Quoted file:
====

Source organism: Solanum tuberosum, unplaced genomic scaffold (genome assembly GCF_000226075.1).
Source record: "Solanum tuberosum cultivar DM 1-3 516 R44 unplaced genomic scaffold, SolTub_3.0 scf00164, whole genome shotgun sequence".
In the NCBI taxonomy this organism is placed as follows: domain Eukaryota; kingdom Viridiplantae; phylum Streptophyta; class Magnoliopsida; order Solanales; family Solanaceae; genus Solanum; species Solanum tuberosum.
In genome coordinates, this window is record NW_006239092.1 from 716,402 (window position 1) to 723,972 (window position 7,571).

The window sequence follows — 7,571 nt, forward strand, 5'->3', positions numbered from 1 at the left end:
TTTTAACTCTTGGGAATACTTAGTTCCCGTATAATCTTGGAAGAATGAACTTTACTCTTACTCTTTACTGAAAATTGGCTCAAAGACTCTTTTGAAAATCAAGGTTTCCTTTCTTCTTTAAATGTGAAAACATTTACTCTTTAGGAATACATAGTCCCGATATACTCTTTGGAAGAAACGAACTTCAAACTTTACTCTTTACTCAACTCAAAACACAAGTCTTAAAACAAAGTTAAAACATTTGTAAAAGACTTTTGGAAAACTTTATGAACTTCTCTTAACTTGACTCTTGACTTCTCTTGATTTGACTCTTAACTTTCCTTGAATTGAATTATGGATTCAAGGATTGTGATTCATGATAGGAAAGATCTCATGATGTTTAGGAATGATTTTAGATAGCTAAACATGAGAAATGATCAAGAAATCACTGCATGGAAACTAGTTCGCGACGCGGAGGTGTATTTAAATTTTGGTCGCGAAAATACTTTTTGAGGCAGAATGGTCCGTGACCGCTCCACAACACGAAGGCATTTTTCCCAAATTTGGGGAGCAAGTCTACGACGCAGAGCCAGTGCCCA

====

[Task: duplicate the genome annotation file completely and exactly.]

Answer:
Source organism: Solanum tuberosum, unplaced genomic scaffold (genome assembly GCF_000226075.1).
Source record: "Solanum tuberosum cultivar DM 1-3 516 R44 unplaced genomic scaffold, SolTub_3.0 scf00164, whole genome shotgun sequence".
In the NCBI taxonomy this organism is placed as follows: domain Eukaryota; kingdom Viridiplantae; phylum Streptophyta; class Magnoliopsida; order Solanales; family Solanaceae; genus Solanum; species Solanum tuberosum.
In genome coordinates, this window is record NW_006239092.1 from 716,402 (window position 1) to 723,972 (window position 7,571).

The window sequence follows — 7,571 nt, forward strand, 5'->3', positions numbered from 1 at the left end:
TTTTAACTCTTGGGAATACTTAGTTCCCGTATAATCTTGGAAGAATGAACTTTACTCTTACTCTTTACTGAAAATTGGCTCAAAGACTCTTTTGAAAATCAAGGTTTCCTTTCTTCTTTAAATGTGAAAACATTTACTCTTTAGGAATACATAGTCCCGATATACTCTTTGGAAGAAACGAACTTCAAACTTTACTCTTTACTCAACTCAAAACACAAGTCTTAAAACAAAGTTAAAACATTTGTAAAAGACTTTTGGAAAACTTTATGAACTTCTCTTAACTTGACTCTTGACTTCTCTTGATTTGACTCTTAACTTTCCTTGAATTGAATTATGGATTCAAGGATTGTGATTCATGATAGGAAAGATCTCATGATGTTTAGGAATGATTTTAGATAGCTAAACATGAGAAATGATCAAGAAATCACTGCATGGAAACTAGTTCGCGACGCGGAGGTGTATTTAAATTTTGGTCGCGAAAATACTTTTTGAGGCAGAATGGTCCGTGACCGCTCCACAACACGAAGGCATTTTTCCCAAATTTGGGGAGCAAGTCTACGACGCAGAGCCAGTGCCCA